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Expert judgment at the Philadelphia Flower Show

From sweet peas to tactful brotherly love – a judge at the city’s flower show needs a broad eye for detail.

Bella: Judges travel at their own expense to evaluate the displays at The Philadelphia Flower Show, considered the best in the nation. The 180-year old production is expected to bring in some $35 million in business revenue to the region.

Photo courtesy of the Pennsylvania Horticultural Society

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By the time Philadelphia says “arrivederci” to Bella Italia on Sunday, about a quarter million tourists will have stepped through her Roman arches, strolled past her Venetian wedding scene, envied her vegetable gardens, and ogled her opulently laid feasts. Italy is this year’s theme at the Philadelphia Flower Show, the giant redwood of such shows, the Olympic Games of horticulture.

Every visitor is an expert here, dropping, like petals, a trail of judgments about the authenticity of this 25-foot dogwood, or the appropriateness of that color stucco next to terra cotta.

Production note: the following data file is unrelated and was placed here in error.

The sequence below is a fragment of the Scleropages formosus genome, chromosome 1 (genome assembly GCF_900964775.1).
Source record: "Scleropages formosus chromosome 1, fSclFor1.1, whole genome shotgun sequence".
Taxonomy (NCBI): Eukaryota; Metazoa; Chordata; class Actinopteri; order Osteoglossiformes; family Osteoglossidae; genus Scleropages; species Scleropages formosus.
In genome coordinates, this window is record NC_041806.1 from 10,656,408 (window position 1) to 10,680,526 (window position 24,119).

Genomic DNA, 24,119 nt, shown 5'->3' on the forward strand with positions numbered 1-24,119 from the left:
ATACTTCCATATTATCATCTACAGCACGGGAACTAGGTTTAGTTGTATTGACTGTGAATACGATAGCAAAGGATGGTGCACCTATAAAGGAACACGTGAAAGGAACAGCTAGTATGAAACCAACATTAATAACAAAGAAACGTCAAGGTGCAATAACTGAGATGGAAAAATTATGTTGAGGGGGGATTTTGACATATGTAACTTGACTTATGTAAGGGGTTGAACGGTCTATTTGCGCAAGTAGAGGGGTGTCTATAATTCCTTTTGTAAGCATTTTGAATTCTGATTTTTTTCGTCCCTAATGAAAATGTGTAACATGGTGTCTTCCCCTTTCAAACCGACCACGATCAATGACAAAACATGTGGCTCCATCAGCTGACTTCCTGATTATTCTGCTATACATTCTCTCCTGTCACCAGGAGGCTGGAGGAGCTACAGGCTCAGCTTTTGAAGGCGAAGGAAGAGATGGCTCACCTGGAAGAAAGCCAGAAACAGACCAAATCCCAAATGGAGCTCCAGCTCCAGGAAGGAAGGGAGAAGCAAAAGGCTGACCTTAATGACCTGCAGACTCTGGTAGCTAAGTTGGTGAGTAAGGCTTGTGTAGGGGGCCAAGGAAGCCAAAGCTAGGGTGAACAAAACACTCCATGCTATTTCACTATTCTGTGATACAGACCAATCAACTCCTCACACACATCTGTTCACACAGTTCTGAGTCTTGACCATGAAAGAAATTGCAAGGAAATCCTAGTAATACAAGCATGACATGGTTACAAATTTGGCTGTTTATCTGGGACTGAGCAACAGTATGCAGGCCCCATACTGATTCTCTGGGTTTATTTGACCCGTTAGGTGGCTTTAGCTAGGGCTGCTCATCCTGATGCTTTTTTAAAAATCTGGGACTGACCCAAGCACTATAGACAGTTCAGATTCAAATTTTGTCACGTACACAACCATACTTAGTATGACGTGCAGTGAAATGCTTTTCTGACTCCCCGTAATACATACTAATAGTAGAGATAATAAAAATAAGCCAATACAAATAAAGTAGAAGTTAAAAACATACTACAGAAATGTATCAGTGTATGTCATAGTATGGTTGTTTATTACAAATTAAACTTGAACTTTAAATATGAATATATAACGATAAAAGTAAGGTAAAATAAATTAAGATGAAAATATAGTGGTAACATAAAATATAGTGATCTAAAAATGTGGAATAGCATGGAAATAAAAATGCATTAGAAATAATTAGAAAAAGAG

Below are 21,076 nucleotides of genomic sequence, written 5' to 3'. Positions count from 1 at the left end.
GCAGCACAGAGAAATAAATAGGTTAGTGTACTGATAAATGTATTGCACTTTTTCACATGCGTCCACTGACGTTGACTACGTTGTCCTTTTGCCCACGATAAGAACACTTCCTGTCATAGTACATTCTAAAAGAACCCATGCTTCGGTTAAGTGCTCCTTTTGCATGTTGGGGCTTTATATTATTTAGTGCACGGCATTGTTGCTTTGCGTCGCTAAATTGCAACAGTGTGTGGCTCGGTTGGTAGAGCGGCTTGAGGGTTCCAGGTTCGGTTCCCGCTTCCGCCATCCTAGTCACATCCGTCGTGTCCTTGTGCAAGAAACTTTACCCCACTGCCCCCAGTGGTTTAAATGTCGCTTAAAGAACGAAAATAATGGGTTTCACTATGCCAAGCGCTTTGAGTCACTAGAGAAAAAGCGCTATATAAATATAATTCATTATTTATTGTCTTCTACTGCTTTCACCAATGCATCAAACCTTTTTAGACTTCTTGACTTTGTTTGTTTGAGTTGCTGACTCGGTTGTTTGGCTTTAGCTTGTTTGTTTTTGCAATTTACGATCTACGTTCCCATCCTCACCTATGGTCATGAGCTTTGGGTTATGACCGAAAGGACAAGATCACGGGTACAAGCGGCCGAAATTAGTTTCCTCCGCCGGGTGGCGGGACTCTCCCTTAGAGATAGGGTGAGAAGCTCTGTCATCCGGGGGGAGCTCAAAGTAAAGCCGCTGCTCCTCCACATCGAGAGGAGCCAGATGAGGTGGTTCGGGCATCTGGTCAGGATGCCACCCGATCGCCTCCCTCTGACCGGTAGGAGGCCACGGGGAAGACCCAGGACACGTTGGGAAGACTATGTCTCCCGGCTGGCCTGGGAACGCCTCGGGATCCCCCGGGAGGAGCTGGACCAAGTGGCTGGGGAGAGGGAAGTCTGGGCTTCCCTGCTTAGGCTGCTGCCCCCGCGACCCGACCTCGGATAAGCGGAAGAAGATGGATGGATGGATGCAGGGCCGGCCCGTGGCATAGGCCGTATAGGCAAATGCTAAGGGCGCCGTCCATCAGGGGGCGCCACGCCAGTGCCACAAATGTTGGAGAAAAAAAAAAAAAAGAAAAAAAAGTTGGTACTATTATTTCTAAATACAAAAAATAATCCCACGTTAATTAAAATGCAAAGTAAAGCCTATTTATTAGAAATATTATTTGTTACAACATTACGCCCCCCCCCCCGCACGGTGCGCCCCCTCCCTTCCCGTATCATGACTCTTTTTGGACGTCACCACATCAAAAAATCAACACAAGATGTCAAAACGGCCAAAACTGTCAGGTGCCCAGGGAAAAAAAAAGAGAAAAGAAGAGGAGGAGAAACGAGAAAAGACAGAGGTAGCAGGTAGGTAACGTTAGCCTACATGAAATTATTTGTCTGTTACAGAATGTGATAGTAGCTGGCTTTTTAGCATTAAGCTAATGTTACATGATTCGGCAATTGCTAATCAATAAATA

And for validation of their horticultural acumen, visitors look to the pronouncements of the official judges – the American Beauties, if you will, in a world of wildflowers. Aha – you were right about that garden path – there’s the silver bowl. Here – here’s the blue ribbon. There’s the comment card that reads, simply, “WOW!!”

Judge Ginny Purviance is one of those charged with deciding what constitutes a Philadelphia Flower Show “wow.” She arrived at the cold and cavernous Philadelphia Convention Center late last week during setup. The air was sweet with mulch, and armies of workers moved plywood and rock and trees and sod hither and yon, constructing what would evolve into a show that’s a little bit marketplace, a little bit 4-H competition, and a whole lot of drop-dead, life-sized samplings of Italian life.


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